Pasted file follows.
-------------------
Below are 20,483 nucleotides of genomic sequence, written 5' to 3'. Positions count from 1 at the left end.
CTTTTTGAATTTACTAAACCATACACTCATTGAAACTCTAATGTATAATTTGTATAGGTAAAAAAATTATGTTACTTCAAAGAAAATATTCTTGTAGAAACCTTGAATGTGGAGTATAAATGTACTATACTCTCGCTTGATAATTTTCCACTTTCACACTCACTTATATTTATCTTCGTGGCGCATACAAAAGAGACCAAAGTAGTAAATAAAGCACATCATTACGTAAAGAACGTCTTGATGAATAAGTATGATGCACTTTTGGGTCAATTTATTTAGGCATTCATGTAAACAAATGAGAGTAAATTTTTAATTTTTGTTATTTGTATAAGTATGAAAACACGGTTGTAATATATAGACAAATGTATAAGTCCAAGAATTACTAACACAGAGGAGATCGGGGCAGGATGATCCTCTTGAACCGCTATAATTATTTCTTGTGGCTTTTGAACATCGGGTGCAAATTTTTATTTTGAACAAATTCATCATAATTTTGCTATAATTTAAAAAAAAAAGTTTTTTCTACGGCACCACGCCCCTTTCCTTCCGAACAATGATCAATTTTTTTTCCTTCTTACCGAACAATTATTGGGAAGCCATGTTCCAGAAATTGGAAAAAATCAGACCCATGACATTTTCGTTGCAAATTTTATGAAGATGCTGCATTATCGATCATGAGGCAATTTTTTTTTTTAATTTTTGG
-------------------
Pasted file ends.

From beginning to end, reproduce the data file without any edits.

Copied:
Below are 20,483 nucleotides of genomic sequence, written 5' to 3'. Positions count from 1 at the left end.
CTTTTTGAATTTACTAAACCATACACTCATTGAAACTCTAATGTATAATTTGTATAGGTAAAAAAATTATGTTACTTCAAAGAAAATATTCTTGTAGAAACCTTGAATGTGGAGTATAAATGTACTATACTCTCGCTTGATAATTTTCCACTTTCACACTCACTTATATTTATCTTCGTGGCGCATACAAAAGAGACCAAAGTAGTAAATAAAGCACATCATTACGTAAAGAACGTCTTGATGAATAAGTATGATGCACTTTTGGGTCAATTTATTTAGGCATTCATGTAAACAAATGAGAGTAAATTTTTAATTTTTGTTATTTGTATAAGTATGAAAACACGGTTGTAATATATAGACAAATGTATAAGTCCAAGAATTACTAACACAGAGGAGATCGGGGCAGGATGATCCTCTTGAACCGCTATAATTATTTCTTGTGGCTTTTGAACATCGGGTGCAAATTTTTATTTTGAACAAATTCATCATAATTTTGCTATAATTTAAAAAAAAAAGTTTTTTCTACGGCACCACGCCCCTTTCCTTCCGAACAATGATCAATTTTTTTTCCTTCTTACCGAACAATTATTGGGAAGCCATGTTCCAGAAATTGGAAAAAATCAGACCCATGACATTTTCGTTGCAAATTTTATGAAGATGCTGCATTATCGATCATGAGGCAATTTTTTTTTTTAATTTTTGG